The Science of Alcohol
Whether it’s a beer at a football game, margaritas and dancing, or a glass of wine at dinner, all alcohol is derived from the same process. Fermented yeast, sugars, and starches produce ethanol which creates the signature taste and feel of alcoholic drinks.
From a nutrition perspective, 1 gram of alcohol provides 7 calories in addition to the energy we consume throughout the day. We consider these drinks “empty calories” because they do not provide nutritional benefits. Bottom line - alcohol is a treat and should be enjoyed with intention.
Alcohol’s Impact on Health
Drinking alcohol is associated with an array of impacts on our health including:
Weight gain or difficulty losing weight
Early aging and wrinkles
Increased risk of chronic diseases including cardiovascular disease, liver disease, and cancer (especially breast cancer)
Based on the most recent government guidelines, the daily alcoholic beverage limit is 1 drink for women and 2 drinks for men. However, expert opinion from latest research suggests even less frequent alcohol intake and countries like Canada pose stricter guidelines around drinking.
(MN Department of Health, 2022)
In addition to how frequently you drink, it’s important to know what a serving size looks like. Use these strategies to help portion your drinks:
Attention wine-drinkers - no top offs! Try to finish the glass before getting a second pour.
Dilute your drink with bubbly water to make it last longer.
Set an intention for how much you want to drink and pace yourself to stick to it.
Mindful Drinking Tips:
1. Mind the sugar and calories
When placing your drink order, choosing a drink you’ll enjoy is important. There are some choices that will be better suited to your health goals than others. Certain mixers like tonics, sodas, juices, and liqueurs can be loaded with sugar. Drinks with a higher alcohol content, like India Pale Ales and spirits with a high “Alcohol by Volume” (ABV) are going to be significantly higher in calories.
Tonic (high sugar)
Sour mix (high sugar)
India pale ales (high calorie)
Port/dessert wine (high sugar)
High ABV liquor (high calorie)
Fresh lime juice
Regular or light beer
Standard ABV liquor
2. Avoid drinking on an empty stomach
The body absorbs alcohol faster on an empty stomach. If you have a night of plans, eat before or with your drink to slow absorption. Pairing a balanced meal with your cocktail will also make you less likely to snack and overindulge throughout the night.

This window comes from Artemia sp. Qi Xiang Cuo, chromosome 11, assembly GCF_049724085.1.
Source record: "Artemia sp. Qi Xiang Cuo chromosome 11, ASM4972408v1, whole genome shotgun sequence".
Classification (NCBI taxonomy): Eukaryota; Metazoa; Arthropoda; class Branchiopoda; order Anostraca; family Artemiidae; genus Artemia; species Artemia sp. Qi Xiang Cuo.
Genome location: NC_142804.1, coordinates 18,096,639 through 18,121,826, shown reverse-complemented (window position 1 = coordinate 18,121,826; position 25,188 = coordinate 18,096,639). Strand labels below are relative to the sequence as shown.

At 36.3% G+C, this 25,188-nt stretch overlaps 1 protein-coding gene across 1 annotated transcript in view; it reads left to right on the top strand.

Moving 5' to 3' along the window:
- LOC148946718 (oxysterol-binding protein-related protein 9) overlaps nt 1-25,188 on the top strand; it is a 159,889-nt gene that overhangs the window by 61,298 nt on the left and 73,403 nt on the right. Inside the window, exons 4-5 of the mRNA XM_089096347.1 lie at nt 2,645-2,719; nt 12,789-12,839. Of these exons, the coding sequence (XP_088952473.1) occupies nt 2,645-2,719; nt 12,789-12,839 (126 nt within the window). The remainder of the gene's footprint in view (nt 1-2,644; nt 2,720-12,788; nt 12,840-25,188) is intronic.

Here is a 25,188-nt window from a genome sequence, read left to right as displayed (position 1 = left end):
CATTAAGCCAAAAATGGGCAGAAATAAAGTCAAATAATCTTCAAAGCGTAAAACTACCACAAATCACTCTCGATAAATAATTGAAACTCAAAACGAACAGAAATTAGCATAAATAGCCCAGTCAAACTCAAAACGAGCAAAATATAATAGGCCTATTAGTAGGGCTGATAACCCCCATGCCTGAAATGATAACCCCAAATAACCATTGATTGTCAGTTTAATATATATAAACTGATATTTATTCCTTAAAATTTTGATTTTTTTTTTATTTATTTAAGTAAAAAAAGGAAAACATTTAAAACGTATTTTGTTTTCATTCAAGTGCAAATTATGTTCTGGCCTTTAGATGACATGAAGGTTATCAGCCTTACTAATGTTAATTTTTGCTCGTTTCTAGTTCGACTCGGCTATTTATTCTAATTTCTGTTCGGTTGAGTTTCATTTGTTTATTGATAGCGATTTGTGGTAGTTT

3. Stay hydrated
Alcohol is a diuretic, which means that it’s easier to become dehydrated while drinking. This dehydration can contribute to the aging effects of alcohol and may even leave you feeling worse the next day. A good rule of thumb is to alternate alcoholic beverages with still or sparkling water.
4. Opt for a “mocktail”
If you’re at an event or happy hour and you don’t want to veer away from the alcoholic drinks, ask for a low-sugar mocktail. A go-to option that you can order at most bars is a soda water with lime juice and fresh mint leaves. Ask for a splash of your favorite fruit juice for some extra flavor.
You can absolutely have an occasional drink at celebrations, holidays and hangouts while still meeting your wellness goals. However, the science inevitably shows that drinking alcohol is associated with poor health outcomes. Frequent drinking can also steer us away from goals around staying hydrated, mindful eating, or sleep hygiene. For these reasons, we encourage you to consider alcohol a “treat” and practice enjoying it in moderation.
Canada Centre on Substance Use and Addiction. (2023). Drinking Less is Better. https://www.ccsa.ca/sites/default/files/2023-05/CGAH-Drinking-Less-is-Better-en.pdf
Centers for Disease Control and Prevention. (2022a, April 19). Alcohol Basics. Alcohol and Public Health. https://www.cdc.gov/alcohol/faqs.htm
Minnesota Department of Health. (2022, October 3). What is a drink of alcohol?. MN Department of Health. https://www.health.state.mn.us/communities/alcohol/basics/drinkdefinition.html
United States Department of Agriculture. (n.d.). USDA-HHS Response to the National Academies of Sciences, Engineering, and Medicine: Using the Dietary Guidelines Advisory Committee’s Report to Develop the Dietary Guidelines for Americans, 2020-2025. Dietary Guidelines for Americans. https://www.dietaryguidelines.gov/about-dietary-guidelines/related-projects/usda-hhs-response-national-academies-sciences-engineering
How to make informed choices about alcohol